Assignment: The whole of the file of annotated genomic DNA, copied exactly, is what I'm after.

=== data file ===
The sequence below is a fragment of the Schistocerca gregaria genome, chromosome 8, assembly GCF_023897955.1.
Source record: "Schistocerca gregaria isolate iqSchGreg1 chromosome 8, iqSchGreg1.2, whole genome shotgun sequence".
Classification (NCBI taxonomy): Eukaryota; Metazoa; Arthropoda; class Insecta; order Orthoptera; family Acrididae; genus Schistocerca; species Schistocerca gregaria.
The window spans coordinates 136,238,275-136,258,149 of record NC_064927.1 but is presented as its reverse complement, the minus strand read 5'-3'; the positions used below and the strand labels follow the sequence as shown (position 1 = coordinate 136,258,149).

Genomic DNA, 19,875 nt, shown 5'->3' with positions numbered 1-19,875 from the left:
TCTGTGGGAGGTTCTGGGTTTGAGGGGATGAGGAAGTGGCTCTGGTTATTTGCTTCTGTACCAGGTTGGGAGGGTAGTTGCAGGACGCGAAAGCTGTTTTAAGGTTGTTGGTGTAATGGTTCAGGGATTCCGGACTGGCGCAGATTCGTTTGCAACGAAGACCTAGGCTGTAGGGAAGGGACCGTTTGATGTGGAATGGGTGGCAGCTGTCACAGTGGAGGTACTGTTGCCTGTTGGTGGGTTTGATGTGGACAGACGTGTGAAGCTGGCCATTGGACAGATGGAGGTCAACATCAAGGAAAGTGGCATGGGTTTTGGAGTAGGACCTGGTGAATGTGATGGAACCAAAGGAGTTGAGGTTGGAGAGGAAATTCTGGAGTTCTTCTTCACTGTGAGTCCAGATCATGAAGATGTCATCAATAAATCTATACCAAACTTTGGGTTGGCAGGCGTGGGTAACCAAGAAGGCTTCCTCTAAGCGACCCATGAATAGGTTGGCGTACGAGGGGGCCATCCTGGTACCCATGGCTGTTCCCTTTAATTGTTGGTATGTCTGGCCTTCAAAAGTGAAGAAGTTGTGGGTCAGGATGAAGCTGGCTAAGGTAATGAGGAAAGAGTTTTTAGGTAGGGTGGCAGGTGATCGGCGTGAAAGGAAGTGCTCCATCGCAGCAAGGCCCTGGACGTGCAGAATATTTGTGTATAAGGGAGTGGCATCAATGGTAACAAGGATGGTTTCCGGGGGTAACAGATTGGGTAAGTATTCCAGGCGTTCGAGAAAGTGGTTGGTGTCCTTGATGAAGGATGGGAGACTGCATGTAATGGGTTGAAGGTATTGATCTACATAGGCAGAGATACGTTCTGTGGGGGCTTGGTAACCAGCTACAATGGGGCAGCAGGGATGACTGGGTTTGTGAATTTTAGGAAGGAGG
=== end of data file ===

The sequence below is a fragment of the Schistocerca gregaria genome, chromosome 8, assembly GCF_023897955.1.
Source record: "Schistocerca gregaria isolate iqSchGreg1 chromosome 8, iqSchGreg1.2, whole genome shotgun sequence".
Classification (NCBI taxonomy): Eukaryota; Metazoa; Arthropoda; class Insecta; order Orthoptera; family Acrididae; genus Schistocerca; species Schistocerca gregaria.
The window spans coordinates 136,238,275-136,258,149 of record NC_064927.1 but is presented as its reverse complement, the minus strand read 5'-3'; the positions used below and the strand labels follow the sequence as shown (position 1 = coordinate 136,258,149).

Genomic DNA, 19,875 nt, shown 5'->3' with positions numbered 1-19,875 from the left:
TCTGTGGGAGGTTCTGGGTTTGAGGGGATGAGGAAGTGGCTCTGGTTATTTGCTTCTGTACCAGGTTGGGAGGGTAGTTGCAGGACGCGAAAGCTGTTTTAAGGTTGTTGGTGTAATGGTTCAGGGATTCCGGACTGGCGCAGATTCGTTTGCAACGAAGACCTAGGCTGTAGGGAAGGGACCGTTTGATGTGGAATGGGTGGCAGCTGTCACAGTGGAGGTACTGTTGCCTGTTGGTGGGTTTGATGTGGACAGACGTGTGAAGCTGGCCATTGGACAGATGGAGGTCAACATCAAGGAAAGTGGCATGGGTTTTGGAGTAGGACCTGGTGAATGTGATGGAACCAAAGGAGTTGAGGTTGGAGAGGAAATTCTGGAGTTCTTCTTCACTGTGAGTCCAGATCATGAAGATGTCATCAATAAATCTATACCAAACTTTGGGTTGGCAGGCGTGGGTAACCAAGAAGGCTTCCTCTAAGCGACCCATGAATAGGTTGGCGTACGAGGGGGCCATCCTGGTACCCATGGCTGTTCCCTTTAATTGTTGGTATGTCTGGCCTTCAAAAGTGAAGAAGTTGTGGGTCAGGATGAAGCTGGCTAAGGTAATGAGGAAAGAGTTTTTAGGTAGGGTGGCAGGTGATCGGCGTGAAAGGAAGTGCTCCATCGCAGCAAGGCCCTGGACGTGCAGAATATTTGTGTATAAGGGAGTGGCATCAATGGTAACAAGGATGGTTTCCGGGGGTAACAGATTGGGTAAGTATTCCAGGCGTTCGAGAAAGTGGTTGGTGTCCTTGATGAAGGATGGGAGACTGCATGTAATGGGTTGAAGGTATTGATCTACATAGGCAGAGATACGTTCTGTGGGGGCTTGGTAACCAGCTACAATGGGGCAGCAGGGATGACTGGGTTTGTGAATTTTAGGAAGGAGG